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Tough, indefatigable, loyal Rolf

I had the privilege to know, work and become close friends with Rolf Söderlind from 1989 to this past Friday when he died suddenly in Torquay, Devon. He had such a zest for life, was an accomplished epicurean, talented guitarist, a raconteur on many subjects, lover of fast cars and someone who cared deeply for details in everything he did in life and as a journalist. We met in Bonn in 1989, and I remember as he tore down an autobahn I joked, “Come on, Rolf, you’re driving like an old lady!”


Over the past 10-15 years, Rolf branched out with the courage and determination to research and write several novels in English and Swedish, including one still in draft, Sabine’s Diary, which I was honoured to help him edit. Just this week, we exchanged several messages and thoughts about changes he was planning to the manuscript.


No one can match his burly, jovial good nature. I last saw him and his sweet wife Heather Norman (I had introduced them to each other in London when I was still editor of Reuters Magazine) with my late wife Eva on a visit to Oxfordshire and Bath - a wonderful trip back to England where we also spent some time with Marcus Ferrar and Martin Nesirky. In his exuberance to greet Eva (for the first time!), he put his arms around her and lifted her off the ground with a huge hug! Eva and Heather shared quite a laugh over that.


When he invited me to his flat in Vienna to cook dinner, I first noticed the elegant parquet floors, then the crystal chandelier, but the pièce de résistance was how he prepared and served the dinner. Champagne flutes followed by grilled scallops and garnish as a first course, on a small slate black plate, then shrimp alfredo on a larger black plate, because he felt the contrast of the food could be seen more clearly on dark place settings.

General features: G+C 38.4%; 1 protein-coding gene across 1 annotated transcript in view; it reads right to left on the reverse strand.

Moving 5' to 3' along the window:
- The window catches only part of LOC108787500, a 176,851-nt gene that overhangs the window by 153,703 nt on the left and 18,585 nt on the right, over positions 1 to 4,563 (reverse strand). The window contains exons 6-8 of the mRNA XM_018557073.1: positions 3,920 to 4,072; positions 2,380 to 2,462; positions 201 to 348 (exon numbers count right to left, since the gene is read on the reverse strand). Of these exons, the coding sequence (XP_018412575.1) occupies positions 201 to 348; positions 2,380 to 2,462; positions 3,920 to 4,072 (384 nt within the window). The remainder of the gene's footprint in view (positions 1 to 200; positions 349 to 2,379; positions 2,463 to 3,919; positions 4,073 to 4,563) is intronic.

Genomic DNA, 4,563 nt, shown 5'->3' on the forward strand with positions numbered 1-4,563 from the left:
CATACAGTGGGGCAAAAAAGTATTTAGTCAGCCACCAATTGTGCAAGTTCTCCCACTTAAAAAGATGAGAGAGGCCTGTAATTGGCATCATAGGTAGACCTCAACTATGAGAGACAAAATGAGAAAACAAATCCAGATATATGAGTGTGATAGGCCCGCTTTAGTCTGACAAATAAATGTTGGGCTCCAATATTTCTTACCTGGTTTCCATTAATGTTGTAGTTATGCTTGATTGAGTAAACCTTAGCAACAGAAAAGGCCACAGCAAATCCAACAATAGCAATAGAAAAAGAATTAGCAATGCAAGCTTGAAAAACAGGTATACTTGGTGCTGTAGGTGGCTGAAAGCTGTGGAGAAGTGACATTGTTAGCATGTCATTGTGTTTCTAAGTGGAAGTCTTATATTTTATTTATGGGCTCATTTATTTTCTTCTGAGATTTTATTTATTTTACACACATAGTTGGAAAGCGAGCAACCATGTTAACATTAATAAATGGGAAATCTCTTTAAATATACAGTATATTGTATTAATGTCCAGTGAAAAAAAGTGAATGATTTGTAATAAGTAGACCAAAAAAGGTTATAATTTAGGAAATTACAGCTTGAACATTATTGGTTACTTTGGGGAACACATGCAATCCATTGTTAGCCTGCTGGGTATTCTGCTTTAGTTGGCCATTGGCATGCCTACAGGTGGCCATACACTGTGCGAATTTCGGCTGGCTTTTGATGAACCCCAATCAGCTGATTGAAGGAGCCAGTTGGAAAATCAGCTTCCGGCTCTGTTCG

At my 50th and 60th birthday gatherings he brought his guitar and teamed up with my best friend, Robert Wright, a plumber from Glasgow, to belt out some blues as well.


Preparing his drafts for Sabine’s Diary, Rolf and I shared long conversations about post-war Berlin, my father’s experience interviewing captured SS officers when he was in Military Intelligence in Patton’s Third Army, my walking with my mother through her old neighbourhood in the Prenziauer district of East Berlin, the deportations of my grandparents from Levetzowstrasse in Alt Moabit, once the largest synagogue in Berlin cruelly tuned into a departure point for Jews to their murders in Auschwitz. He loved some of these and many other details of his meticulous research into an account of a Jewish American journalist in postwar Berlin who met a fanatic young Nazi woman, saw her own suffering and misery at the hands of Russian soldiers and brought her personally to terms with the true legacy of Hitler, the Nazis and the Holocaust, all as he was handing over a news bureau role in Berlin to a young Swedish journalist in 1988. A riveting account that encompasses a good bit of Rolf’s own life and professional experience.


It was during these many hours that I came to see how intensely focused he became when he was writing for himself, quite another dimension beyond our experiences as Reuters journalists. He was so happy and proud of Heather, his two daughters, Tora and Jenny, and his sweet granddaughter Clara. May his memories be a blessing to his family, friends and many colleagues. ■